With the National Football League’s ratings in an unprecedented freefall, the networks are trying to figure out how to make up for their losses. Their drop in advertising revenue has already put a dent in the wallets of NFL brass to the tune of hundreds of millions of dollars. That’s not even mentioning the $1.1 billion dollars in government subsidies that could be cut off before President Trump is done with the disrespectful players.

Everyone besides the players seems to be scrambling, looking for ways to fix this problem before those who have boycotted the league cause complete ruin for the once beloved sport. The team owners are considering replacing Goodell because of his inaction and the networks are attempting to cut down the number of games that they’ll be airing this season.

Since there are some games that they do still consider to be prosperous to play on their screen time, they’re trying to come up with ways to keep the few fans they have left happy. To that end, according to the NY Times, you might get to see Fox Sports roll out it’s newest gimmick on Thanksgiving day. The network is cutting its normal commercial format in favor of short, 6 second ads that don’t actually take up the whole screen:

“People tuning into Fox Sports to watch football on Thanksgiving Day may be distracted from their turkey-eating bliss by a new type of commercial: six-second messages from brands that take over most of the screen, relegating the broadcast of the game to a small square on the side.

The ads, which Fox has been trying out during the Major League Baseball World Series, are a spin on the six-second commercials that Fox Networks Group first tested in August. By appearing on the same screen as the game, and popping up between plays, the ads are meant to be less disruptive than traditional commercial breaks.”

Essentially what they’re saying here is that with declining interest in the sport, they’re trying to give less chance for their audience to wander off. They obviously feel that since they will have so many people chained to their sofa on the upcoming holiday might stick with the games if they don’t ever actually have to be taken away from the action, even for commercials.

“The National Football League, which is dealing with falling TV ratings, has said it is looking for ways to reduce the commercial time during games. Nine of the so-called double-box ads will play during the Thanksgiving game between the Minnesota Vikings and the Detroit Lions. They will replace one standard commercial block, which typically last two minutes and twenty seconds. Depending on audience reaction, the ads could become a regular feature during N.F.L. games across networks.

‘We are working with Fox on a viewer study that involves watching fans watch the game, including their biometrics,’ said Amanda Herald, vice president of media strategy and business development at the N.F.L. She noted that networks have been using the double-box format in 30-second increments this season.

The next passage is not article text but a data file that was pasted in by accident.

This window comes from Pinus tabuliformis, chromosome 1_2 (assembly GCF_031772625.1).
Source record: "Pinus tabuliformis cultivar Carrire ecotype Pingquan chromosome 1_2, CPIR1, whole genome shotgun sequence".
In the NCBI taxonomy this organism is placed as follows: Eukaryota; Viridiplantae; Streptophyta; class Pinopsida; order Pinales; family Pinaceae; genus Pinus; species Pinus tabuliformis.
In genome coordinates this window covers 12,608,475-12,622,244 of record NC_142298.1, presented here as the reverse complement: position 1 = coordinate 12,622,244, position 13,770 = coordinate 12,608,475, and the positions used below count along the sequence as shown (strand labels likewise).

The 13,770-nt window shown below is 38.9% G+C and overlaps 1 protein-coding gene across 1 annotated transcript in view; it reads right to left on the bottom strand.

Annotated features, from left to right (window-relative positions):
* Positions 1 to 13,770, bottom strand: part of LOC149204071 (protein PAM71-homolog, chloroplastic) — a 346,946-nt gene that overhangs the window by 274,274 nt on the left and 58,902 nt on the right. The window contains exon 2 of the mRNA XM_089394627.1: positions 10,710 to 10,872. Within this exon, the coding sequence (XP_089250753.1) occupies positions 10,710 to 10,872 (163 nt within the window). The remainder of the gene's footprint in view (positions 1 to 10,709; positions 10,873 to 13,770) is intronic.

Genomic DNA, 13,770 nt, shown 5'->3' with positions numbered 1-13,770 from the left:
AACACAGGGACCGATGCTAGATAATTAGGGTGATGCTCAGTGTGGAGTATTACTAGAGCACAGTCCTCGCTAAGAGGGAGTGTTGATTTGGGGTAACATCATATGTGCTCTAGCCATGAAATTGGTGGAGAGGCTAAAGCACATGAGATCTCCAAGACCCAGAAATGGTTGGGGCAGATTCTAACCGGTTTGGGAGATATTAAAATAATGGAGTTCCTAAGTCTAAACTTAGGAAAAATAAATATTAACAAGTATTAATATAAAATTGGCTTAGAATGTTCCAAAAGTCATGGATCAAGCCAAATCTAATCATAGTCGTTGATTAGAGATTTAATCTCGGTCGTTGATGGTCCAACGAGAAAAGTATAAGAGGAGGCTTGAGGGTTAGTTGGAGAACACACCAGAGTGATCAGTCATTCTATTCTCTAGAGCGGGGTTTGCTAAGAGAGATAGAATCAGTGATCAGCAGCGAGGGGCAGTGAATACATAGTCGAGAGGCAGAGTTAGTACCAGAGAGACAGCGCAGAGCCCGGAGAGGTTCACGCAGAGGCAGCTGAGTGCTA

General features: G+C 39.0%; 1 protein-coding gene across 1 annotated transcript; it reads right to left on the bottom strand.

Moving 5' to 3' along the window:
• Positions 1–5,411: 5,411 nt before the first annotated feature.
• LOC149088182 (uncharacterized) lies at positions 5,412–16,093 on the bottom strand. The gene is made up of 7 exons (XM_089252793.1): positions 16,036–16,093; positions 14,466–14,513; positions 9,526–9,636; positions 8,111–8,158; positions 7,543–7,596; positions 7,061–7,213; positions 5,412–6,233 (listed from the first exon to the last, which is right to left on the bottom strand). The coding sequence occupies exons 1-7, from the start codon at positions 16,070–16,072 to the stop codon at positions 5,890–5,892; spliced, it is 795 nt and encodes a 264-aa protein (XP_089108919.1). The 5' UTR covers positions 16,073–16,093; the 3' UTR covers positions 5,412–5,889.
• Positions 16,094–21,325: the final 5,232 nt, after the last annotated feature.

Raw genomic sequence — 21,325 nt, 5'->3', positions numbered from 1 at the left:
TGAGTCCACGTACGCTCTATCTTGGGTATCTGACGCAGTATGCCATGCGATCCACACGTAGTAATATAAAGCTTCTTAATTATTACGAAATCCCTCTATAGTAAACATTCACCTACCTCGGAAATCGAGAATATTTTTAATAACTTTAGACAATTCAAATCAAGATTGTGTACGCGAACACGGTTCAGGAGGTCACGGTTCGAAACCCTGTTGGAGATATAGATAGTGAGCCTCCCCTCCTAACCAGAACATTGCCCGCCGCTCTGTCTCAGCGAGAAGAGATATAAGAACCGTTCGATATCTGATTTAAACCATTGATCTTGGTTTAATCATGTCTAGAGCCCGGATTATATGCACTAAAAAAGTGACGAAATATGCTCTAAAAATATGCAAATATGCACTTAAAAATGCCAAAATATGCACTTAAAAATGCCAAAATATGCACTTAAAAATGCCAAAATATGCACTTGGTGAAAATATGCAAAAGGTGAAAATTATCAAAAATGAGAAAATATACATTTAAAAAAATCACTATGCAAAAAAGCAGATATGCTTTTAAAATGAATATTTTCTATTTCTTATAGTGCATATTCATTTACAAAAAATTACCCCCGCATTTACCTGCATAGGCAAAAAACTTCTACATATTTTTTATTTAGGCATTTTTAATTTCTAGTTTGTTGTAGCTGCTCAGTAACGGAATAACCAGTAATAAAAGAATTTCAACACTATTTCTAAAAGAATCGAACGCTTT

When the six-second ads run, ‘we’ll look at whether they’re more engaged at that moment — for example, heart rate, skin response,’ she said. ‘We’ll also then ask those fans after the game about their sentiment toward the broadcast. Did it feel more commercialized than typical or less because it had one less ad break?’”

The networks are willing to do just about anything to make up for the underperforming football games this season. They’re even willing to pander to the extremely short attention spans of many today, if it means that they can minimize the losses they’re experiencing.

“The effort shows the willingness of both broadcasters and sports leagues to experiment with their long-held formulas for ads as they grapple with cord-cutters and viewers in the internet era, who are increasingly impatient with frequent commercial breaks. Roger Goodell, the N.F.L.’s commissioner, said in March that the league was taking several steps to improve the fan viewing experience, including working with broadcasters to “avoid untimely breaks in the action.” 

‘We know how annoying it is when we come back from a commercial break, kick off, and then cut to a commercial again,’ Mr. Goodell said in an open letter to fans. ‘I hate that too. Our goal is to eliminate it.’

Spending on commercials during N.F.L. regular-season games reached $4 billion last year, according to Kantar Media. Fox Networks Group has been able to charge brands roughly as much for six-second ads as it does for 15-second ads, people familiar with the negotiations told The New York Times earlier this year.

‘We are trying to make the N.F.L. a better product over all,’ said Joe Marchese, the head of ad sales for Fox Networks Group, which is owned by 21st Century Fox.”

The NFL is in a bad bind, that the anthem protesting players put them in with their disrespect for the flag. Goodell and everyone at the NFL are finally running scared because of the highly effective boycott that they were hit with, and things are getting ready to change. They can try a new ad format if they want, but if Americans don’t want to watch, they still won’t make any money.

It’s time for the NFL to just admit that the only play they have left is to teach their players to respect the flag and those who died to protect it.

[H/T: NY Times]

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